Paracategories II: Adjunctions, fibrations and examples from probabilistic automata theory
, 2002
"... In this sequel to [HM02], we explore some of the global aspects of the category of paracategories. We establish its (co)completeness and cartesian closure. From the closed structure we derive the relevant notion of transformation for paracategories. We setup the relevant notion of adjunction betwee ..."
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In this sequel to [HM02], we explore some of the global aspects of the category of paracategories. We establish its (co)completeness and cartesian closure. From the closed structure we derive the relevant notion of transformation for paracategories. We setup the relevant notion of adjunction between paracategories and apply it to define (co)completeness and cartesian closure, exemplified by the paracategory of bivariant functors and dinatural transformations. We introduce partial multicategories to account for partial tensor products. We also consider fibrations for paracategories and their indexedparacategory version. Finally, we instantiate all these concepts in the context of probabilistic automata.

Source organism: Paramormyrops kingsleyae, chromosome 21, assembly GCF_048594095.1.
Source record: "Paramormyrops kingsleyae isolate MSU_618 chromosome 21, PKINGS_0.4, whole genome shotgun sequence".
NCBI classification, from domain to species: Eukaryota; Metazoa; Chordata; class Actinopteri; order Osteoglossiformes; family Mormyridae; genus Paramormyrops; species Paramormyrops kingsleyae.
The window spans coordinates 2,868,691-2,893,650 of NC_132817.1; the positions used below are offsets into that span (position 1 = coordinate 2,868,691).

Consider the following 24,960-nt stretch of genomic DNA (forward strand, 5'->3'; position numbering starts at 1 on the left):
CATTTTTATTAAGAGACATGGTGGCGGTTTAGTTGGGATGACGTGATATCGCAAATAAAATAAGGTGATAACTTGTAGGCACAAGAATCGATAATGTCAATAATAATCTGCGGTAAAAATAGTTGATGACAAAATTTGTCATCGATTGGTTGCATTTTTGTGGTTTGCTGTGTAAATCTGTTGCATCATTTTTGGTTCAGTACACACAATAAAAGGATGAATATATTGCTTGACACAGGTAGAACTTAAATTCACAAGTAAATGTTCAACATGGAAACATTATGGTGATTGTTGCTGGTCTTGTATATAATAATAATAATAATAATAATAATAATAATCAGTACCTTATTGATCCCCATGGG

CATEGORICAL GEOMETRY AND THE MATHEMATICAL FOUN DATIONS OF QUANTUM GRAVITY
, 2006
"... ABSTRACT: We consider two related approaches to quantizing general relativity which involve replacing point set topology with category theory as the foundation for the theory. The ideas of categorical topology are introduced in a way we hope is physicist friendly. I. ..."
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ABSTRACT: We consider two related approaches to quantizing general relativity which involve replacing point set topology with category theory as the foundation for the theory. The ideas of categorical topology are introduced in a way we hope is physicist friendly. I.
CATEGORICAL GEOMETRY AND THE MATHEMATICAL FOUN DATIONS OF QUANTUM GRAVITY
, 2006
"... ABSTRACT: We consider two related approaches to quantizing general relativity which involve replacing point set topology with category theory as the foundation for the theory. The ideas of categorical topology are introduced in a way we hope is physicist friendly. I. ..."
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ABSTRACT: We consider two related approaches to quantizing general relativity which involve replacing point set topology with category theory as the foundation for the theory. The ideas of categorical topology are introduced in a way we hope is physicist friendly. I.